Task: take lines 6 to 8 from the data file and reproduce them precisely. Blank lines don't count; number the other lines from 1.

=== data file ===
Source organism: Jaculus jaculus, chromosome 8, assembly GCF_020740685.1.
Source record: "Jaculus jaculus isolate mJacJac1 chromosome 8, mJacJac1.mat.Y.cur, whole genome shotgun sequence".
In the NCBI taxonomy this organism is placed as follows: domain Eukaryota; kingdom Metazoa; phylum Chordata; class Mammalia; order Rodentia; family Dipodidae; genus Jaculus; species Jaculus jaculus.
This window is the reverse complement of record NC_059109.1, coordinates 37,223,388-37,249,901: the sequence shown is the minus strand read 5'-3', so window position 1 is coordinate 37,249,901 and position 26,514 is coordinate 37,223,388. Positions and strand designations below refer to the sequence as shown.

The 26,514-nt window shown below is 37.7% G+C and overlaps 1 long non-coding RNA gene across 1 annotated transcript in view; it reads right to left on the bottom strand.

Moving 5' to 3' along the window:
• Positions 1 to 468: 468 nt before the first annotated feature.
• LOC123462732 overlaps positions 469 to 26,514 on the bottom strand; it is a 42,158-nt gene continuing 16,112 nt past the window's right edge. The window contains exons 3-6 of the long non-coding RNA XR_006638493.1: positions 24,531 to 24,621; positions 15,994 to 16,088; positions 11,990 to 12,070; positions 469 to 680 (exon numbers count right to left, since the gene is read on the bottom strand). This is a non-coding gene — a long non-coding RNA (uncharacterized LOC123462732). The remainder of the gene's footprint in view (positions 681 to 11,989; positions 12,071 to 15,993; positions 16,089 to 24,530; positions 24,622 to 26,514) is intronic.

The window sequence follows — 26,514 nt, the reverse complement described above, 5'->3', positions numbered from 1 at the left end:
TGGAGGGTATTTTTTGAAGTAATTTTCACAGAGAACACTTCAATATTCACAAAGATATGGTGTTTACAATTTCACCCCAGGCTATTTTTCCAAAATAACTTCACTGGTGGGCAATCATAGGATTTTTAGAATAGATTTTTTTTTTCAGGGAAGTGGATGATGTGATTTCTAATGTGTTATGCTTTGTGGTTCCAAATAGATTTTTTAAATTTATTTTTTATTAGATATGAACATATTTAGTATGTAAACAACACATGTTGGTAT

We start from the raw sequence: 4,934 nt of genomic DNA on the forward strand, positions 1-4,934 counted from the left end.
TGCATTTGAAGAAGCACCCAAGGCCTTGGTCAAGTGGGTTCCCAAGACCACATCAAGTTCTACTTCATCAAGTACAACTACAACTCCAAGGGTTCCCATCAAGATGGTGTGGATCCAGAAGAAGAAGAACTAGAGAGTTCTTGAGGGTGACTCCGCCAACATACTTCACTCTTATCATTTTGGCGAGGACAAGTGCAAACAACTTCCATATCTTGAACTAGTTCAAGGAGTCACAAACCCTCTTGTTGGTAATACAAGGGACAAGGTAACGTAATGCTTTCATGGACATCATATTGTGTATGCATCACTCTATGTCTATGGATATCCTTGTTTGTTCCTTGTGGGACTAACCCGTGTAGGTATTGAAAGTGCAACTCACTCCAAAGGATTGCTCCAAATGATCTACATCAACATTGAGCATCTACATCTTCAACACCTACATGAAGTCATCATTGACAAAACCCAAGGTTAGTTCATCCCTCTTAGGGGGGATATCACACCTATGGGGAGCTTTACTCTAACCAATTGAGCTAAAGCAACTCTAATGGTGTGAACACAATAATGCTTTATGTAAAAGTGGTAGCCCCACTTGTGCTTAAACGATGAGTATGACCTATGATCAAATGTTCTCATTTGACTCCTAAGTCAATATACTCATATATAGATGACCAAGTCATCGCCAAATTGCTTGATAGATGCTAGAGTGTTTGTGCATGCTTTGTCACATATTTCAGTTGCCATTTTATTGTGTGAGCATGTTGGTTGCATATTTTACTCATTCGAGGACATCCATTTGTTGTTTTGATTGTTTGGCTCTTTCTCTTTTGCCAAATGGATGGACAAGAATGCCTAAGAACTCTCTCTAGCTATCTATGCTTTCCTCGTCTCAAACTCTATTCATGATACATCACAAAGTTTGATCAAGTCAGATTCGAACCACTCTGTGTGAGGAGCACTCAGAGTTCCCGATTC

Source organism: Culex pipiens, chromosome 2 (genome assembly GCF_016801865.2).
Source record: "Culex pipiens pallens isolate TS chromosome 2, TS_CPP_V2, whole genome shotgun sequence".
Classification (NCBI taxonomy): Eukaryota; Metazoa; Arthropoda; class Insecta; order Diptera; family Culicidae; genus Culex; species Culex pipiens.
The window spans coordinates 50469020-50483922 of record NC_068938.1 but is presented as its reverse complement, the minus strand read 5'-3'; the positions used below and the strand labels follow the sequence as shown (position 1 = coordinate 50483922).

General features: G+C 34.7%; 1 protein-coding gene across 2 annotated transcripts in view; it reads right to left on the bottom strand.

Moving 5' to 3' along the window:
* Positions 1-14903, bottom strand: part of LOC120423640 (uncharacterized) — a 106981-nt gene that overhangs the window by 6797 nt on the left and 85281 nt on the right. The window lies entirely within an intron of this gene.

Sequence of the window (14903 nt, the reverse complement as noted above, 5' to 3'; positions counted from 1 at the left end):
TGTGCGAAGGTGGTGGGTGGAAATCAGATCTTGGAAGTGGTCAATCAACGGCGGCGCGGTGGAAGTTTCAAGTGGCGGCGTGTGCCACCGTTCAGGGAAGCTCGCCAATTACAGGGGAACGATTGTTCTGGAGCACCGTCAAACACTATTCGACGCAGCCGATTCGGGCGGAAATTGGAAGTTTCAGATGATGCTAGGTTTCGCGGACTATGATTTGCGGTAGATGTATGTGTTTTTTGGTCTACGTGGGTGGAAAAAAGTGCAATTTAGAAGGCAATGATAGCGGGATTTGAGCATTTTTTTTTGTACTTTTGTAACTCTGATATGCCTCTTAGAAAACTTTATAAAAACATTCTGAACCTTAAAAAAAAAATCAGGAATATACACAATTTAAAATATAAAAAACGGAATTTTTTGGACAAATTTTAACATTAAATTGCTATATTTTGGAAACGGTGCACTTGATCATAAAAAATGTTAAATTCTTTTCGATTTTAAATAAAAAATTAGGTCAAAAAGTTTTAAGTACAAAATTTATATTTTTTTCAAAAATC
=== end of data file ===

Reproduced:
Moving 5' to 3' along the window:
• Positions 1 to 468: 468 nt before the first annotated feature.
• LOC123462732 overlaps positions 469 to 26,514 on the bottom strand; it is a 42,158-nt gene continuing 16,112 nt past the window's right edge. The window contains exons 3-6 of the long non-coding RNA XR_006638493.1: positions 24,531 to 24,621; positions 15,994 to 16,088; positions 11,990 to 12,070; positions 469 to 680 (exon numbers count right to left, since the gene is read on the bottom strand). This is a non-coding gene — a long non-coding RNA (uncharacterized LOC123462732). The remainder of the gene's footprint in view (positions 681 to 11,989; positions 12,071 to 15,993; positions 16,089 to 24,530; positions 24,622 to 26,514) is intronic.